5 most difficult things of living in Japan

Don’t worry, my next post will be about the 5 best things of living in Japan 😉
Here goes:

5. The rules are the rules

Yes, this is exactly why everybody likes Japan; it’s organised, safe and clean. That is because everybody walks in line (sometimes literally, when queuing for the bus or waiting to cross). But when you live here, the strictness can become a bit stiffling because there is no flexibility whatsoever. Get in line and follow protocoll.


4. Recycling
There are just so many categories and bags! The worst for me is that you have to wash and cut the milk cartons and fold them. It makes you stop buying milk altogether. The most hilarious; you’re supposed to take your baby’s poo out of the diaper and flush it.

recycling milk

3. Food
Why does the whole world think Japan serves super healthy food? I think it might be true for sashimi and sushi – if you pick the sushi without mayonnaise – and for noodles (quite healthy but lots of calories) but then there is all the (deep) fried stuff: tempura, yakitori, tonkatsu, chicken wings and so on. It can also be quite a challenge to find vegetables in your dish!

Another thing is the ‘kawai’ food that comes in very artificial colours. Food that is fluorescent, thanks but no thanks!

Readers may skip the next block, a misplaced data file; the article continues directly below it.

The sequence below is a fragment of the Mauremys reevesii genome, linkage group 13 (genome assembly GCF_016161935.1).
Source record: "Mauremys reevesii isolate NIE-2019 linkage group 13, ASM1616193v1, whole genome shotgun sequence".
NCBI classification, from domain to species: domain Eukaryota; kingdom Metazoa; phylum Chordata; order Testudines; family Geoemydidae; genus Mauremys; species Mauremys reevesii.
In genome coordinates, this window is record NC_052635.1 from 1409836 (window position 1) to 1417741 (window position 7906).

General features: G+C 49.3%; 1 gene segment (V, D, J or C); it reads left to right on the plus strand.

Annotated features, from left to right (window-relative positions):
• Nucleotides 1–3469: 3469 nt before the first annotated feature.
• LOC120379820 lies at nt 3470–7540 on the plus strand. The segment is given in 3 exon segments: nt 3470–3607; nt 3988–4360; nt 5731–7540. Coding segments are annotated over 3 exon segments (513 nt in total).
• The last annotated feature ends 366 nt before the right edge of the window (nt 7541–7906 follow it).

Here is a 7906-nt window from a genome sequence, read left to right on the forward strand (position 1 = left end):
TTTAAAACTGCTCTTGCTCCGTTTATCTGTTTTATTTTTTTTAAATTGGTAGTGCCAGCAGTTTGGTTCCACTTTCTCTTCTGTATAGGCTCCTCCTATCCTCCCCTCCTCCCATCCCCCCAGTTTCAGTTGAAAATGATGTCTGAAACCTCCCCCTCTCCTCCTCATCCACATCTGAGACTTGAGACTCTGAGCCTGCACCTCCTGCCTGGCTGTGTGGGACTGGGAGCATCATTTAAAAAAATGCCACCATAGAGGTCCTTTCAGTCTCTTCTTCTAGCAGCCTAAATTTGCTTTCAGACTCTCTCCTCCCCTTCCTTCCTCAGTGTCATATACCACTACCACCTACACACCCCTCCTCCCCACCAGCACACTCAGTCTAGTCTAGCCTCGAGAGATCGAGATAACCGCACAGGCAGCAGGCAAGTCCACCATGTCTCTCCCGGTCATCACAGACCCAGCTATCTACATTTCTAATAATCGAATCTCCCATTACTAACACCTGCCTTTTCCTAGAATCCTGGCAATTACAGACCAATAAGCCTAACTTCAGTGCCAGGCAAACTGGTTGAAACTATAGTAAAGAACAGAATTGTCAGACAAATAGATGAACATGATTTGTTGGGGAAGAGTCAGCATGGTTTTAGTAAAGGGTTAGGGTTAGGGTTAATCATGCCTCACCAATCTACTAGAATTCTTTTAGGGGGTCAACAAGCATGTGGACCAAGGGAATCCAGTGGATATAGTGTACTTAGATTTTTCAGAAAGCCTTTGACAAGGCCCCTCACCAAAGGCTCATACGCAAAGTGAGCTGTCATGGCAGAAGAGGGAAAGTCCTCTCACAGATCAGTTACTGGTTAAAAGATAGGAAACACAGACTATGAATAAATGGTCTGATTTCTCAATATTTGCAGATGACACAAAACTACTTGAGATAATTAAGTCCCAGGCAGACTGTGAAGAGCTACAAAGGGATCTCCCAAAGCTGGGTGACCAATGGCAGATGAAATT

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Traditional Japanese food is healthy, but who still cooks it? Japan is overrun by fast food chains, izakayas and so on. We have a hard time finding a restaurant that serves non-greecy food. I keep wondering why most Japanese are so skinny. Must be the tiny portions 🙂



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Never too young…

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… to go to a baseball game! Baseball is big in Japan – it’s considered the national sport – so we had to see at least one game while here. Nagoya Dragons were up against Osaka. Without knowing we had chosen a very special game, as it was the last game of two Dragon-players. It got really emotional, with lots of Japanese crying their eyes out during the goodbye speeches. The 40+woman that sat next to us wore a jacket of her favourite player covered in hearts and had a towel to wipe her tears.  But who drew the most attention was again our little blond haired, blue eyed ‘kawai’ kid. He got an initiation in the art of cheering and chanting by a true Dragon-fan. It was a fun experience for all of us and the 3,5 (!) hours flew by.

P.S. Nagoya lost big time, but that’s just a detail 🙂